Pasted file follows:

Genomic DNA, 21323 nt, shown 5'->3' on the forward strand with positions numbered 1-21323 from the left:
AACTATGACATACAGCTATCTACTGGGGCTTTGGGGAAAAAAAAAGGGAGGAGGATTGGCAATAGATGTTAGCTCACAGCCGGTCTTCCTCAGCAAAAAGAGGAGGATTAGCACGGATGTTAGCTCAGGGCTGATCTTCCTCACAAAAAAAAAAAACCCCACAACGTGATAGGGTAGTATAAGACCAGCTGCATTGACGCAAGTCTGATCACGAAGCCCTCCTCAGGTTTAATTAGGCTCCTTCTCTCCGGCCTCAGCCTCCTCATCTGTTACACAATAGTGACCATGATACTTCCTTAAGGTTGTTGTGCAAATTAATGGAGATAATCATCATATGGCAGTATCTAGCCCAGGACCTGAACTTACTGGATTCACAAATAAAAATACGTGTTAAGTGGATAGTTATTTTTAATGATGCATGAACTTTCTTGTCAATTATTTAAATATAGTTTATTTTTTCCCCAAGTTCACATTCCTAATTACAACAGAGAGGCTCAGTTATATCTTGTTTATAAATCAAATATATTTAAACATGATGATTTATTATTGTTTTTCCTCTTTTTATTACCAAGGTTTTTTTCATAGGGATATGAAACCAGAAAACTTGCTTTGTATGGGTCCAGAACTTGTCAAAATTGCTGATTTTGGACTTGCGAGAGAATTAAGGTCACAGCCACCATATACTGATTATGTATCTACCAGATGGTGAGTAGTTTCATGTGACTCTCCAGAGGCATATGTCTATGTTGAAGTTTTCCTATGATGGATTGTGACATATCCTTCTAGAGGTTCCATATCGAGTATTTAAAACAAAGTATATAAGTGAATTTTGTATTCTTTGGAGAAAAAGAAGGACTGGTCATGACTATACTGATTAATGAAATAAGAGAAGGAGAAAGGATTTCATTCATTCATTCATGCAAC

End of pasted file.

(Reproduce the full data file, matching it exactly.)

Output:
Genomic DNA, 21323 nt, shown 5'->3' on the forward strand with positions numbered 1-21323 from the left:
AACTATGACATACAGCTATCTACTGGGGCTTTGGGGAAAAAAAAAGGGAGGAGGATTGGCAATAGATGTTAGCTCACAGCCGGTCTTCCTCAGCAAAAAGAGGAGGATTAGCACGGATGTTAGCTCAGGGCTGATCTTCCTCACAAAAAAAAAAAACCCCACAACGTGATAGGGTAGTATAAGACCAGCTGCATTGACGCAAGTCTGATCACGAAGCCCTCCTCAGGTTTAATTAGGCTCCTTCTCTCCGGCCTCAGCCTCCTCATCTGTTACACAATAGTGACCATGATACTTCCTTAAGGTTGTTGTGCAAATTAATGGAGATAATCATCATATGGCAGTATCTAGCCCAGGACCTGAACTTACTGGATTCACAAATAAAAATACGTGTTAAGTGGATAGTTATTTTTAATGATGCATGAACTTTCTTGTCAATTATTTAAATATAGTTTATTTTTTCCCCAAGTTCACATTCCTAATTACAACAGAGAGGCTCAGTTATATCTTGTTTATAAATCAAATATATTTAAACATGATGATTTATTATTGTTTTTCCTCTTTTTATTACCAAGGTTTTTTTCATAGGGATATGAAACCAGAAAACTTGCTTTGTATGGGTCCAGAACTTGTCAAAATTGCTGATTTTGGACTTGCGAGAGAATTAAGGTCACAGCCACCATATACTGATTATGTATCTACCAGATGGTGAGTAGTTTCATGTGACTCTCCAGAGGCATATGTCTATGTTGAAGTTTTCCTATGATGGATTGTGACATATCCTTCTAGAGGTTCCATATCGAGTATTTAAAACAAAGTATATAAGTGAATTTTGTATTCTTTGGAGAAAAAGAAGGACTGGTCATGACTATACTGATTAATGAAATAAGAGAAGGAGAAAGGATTTCATTCATTCATTCATGCAAC